Dec 8, 2019

Immunotherapy in pediatric acute lymphoblastic leukemia

Cancer Metastasis Reviews
Hiroto Inaba, Ching-Hon Pui


The 5-year survival rate for children and adolescents with acute lymphoblastic leukemia (ALL) has improved to more than 90% in high-income countries. However, further increases in the intensity of conventional chemotherapy would be associated with significant adverse effects; therefore, novel approaches are necessary. The last decade has seen significant advances in targeted therapy with immunotherapy and molecular therapeutics, as well as advances in risk stratification for therapy based on somatic and germline genetic analysis and monitoring of minimal residual disease. For immunotherapy, the approval of antibody-based therapy (with blinatumomab in 2014 and inotuzumab ozogamicin in 2017) and T cell-based therapy (with tisagenlecleucel in 2017) by the US Food and Drug Administration has significantly improved the response rate and outcomes in patients with relapsed/refractory B-ALL. These strategies have also been tested in the frontline setting, and immunotherapy against a new ALL-associated antigen has been developed. Incorporating effective immunotherapy into ALL therapy would enable the intensity of conventional chemotherapy to be decreased and thereby reduce associated toxicity, leading to further improvement in survival ...Continue Reading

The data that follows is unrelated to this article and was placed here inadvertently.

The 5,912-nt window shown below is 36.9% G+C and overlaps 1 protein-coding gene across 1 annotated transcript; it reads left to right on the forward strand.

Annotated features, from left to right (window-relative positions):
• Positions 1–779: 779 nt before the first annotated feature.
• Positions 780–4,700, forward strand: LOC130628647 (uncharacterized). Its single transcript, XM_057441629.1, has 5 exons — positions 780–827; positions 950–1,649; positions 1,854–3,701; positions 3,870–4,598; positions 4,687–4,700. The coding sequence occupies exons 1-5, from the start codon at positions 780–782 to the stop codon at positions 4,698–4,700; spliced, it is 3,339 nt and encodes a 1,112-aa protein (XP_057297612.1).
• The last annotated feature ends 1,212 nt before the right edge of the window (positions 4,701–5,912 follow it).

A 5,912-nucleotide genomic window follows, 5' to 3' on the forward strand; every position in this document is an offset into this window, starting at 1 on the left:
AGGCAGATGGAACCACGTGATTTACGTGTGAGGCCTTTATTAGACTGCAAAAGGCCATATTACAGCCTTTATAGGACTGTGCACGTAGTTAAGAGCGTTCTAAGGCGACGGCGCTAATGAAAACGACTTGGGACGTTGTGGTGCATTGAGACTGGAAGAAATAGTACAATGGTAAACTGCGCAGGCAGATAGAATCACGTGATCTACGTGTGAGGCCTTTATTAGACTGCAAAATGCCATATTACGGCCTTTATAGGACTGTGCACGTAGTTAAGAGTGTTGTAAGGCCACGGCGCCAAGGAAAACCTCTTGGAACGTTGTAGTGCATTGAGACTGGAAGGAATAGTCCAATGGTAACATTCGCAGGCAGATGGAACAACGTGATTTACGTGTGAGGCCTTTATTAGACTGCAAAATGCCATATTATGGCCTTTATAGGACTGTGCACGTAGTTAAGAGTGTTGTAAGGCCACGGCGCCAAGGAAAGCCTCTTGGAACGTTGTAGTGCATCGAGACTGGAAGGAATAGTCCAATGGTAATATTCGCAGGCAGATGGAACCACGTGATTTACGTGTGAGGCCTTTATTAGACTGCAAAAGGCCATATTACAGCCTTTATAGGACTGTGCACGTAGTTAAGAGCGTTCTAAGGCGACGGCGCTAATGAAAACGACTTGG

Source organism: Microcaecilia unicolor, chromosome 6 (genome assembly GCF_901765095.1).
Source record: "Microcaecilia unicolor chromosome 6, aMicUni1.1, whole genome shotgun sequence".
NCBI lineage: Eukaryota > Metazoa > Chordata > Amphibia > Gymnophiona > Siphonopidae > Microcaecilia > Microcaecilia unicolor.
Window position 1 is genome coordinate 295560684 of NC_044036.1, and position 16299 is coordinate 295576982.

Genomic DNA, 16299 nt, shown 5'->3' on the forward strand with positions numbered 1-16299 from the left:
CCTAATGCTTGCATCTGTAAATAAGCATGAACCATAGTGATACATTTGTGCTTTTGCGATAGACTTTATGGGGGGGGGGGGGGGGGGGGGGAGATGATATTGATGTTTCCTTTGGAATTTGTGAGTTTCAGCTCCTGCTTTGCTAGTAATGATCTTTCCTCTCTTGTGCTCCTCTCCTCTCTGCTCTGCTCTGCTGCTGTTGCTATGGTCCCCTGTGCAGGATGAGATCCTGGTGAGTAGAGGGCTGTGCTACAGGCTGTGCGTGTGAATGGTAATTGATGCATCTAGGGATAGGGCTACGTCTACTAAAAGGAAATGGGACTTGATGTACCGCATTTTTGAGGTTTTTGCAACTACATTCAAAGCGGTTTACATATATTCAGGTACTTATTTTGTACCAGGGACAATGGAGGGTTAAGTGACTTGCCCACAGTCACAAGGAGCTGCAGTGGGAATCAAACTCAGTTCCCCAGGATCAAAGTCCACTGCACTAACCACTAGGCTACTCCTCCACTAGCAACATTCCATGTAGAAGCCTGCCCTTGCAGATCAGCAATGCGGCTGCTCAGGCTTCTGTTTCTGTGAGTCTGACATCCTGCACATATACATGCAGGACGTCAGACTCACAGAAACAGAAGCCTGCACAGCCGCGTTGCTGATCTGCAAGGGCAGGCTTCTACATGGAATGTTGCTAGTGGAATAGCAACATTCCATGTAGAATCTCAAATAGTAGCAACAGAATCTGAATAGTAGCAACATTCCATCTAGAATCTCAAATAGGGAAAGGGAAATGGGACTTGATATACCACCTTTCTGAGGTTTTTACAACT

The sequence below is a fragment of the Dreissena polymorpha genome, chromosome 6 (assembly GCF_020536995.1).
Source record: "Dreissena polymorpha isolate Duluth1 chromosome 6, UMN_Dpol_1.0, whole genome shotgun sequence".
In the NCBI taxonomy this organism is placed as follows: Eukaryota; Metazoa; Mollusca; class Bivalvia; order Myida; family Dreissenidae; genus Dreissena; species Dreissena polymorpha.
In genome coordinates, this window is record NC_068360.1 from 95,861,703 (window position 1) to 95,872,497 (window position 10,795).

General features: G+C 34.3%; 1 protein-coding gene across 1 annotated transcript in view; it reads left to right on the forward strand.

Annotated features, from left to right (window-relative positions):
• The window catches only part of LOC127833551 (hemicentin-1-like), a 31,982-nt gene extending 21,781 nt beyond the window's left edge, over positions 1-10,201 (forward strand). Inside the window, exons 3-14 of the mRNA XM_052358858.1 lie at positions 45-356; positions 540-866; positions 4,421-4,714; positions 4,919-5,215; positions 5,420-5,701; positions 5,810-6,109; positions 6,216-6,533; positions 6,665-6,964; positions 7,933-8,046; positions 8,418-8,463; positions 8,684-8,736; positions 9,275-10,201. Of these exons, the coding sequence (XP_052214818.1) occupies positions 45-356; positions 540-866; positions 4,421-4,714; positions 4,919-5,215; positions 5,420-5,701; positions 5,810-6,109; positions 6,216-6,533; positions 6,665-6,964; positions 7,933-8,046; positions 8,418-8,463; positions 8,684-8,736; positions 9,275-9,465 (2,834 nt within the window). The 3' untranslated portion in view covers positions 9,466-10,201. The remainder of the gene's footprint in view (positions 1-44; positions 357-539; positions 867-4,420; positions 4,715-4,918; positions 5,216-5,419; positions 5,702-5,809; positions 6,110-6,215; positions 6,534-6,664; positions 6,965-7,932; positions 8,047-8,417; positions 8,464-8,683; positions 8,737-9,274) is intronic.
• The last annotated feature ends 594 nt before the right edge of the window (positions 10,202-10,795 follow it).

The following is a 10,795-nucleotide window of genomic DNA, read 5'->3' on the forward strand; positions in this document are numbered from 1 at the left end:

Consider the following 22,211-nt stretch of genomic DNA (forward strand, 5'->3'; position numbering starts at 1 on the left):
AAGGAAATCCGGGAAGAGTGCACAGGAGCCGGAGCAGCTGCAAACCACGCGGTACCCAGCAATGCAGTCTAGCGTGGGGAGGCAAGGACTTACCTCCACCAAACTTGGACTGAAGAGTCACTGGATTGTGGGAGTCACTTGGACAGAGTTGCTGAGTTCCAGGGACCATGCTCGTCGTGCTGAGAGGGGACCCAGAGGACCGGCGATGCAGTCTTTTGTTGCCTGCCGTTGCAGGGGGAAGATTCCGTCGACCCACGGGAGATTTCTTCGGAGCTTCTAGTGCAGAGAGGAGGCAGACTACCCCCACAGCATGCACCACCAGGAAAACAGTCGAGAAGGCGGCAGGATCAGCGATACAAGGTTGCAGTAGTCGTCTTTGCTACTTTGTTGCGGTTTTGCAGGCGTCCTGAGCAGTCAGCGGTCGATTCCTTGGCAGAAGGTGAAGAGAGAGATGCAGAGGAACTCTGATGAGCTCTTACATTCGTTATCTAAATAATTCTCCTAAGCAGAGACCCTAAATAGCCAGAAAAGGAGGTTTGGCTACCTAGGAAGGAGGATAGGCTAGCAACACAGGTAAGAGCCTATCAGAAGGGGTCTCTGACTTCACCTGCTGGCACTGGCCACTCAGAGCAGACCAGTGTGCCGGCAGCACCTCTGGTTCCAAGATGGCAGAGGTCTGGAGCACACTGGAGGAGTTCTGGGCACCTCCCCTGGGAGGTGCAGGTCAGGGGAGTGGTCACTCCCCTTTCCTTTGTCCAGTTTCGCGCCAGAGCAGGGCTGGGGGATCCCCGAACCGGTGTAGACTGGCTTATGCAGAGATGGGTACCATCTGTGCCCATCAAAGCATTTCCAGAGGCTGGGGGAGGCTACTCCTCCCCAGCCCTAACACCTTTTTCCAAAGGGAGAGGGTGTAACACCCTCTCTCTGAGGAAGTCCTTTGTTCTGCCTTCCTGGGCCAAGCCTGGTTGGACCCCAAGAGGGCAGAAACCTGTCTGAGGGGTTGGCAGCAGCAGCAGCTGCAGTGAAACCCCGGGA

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Mentioned in this Paper

Acute Leukemia
BCR protein, human
Antibody Therapy
Adverse Effects
Administration of Antineoplastic Agent
Toxic Effect
Monitoring - Action
Neoplasm, Residual

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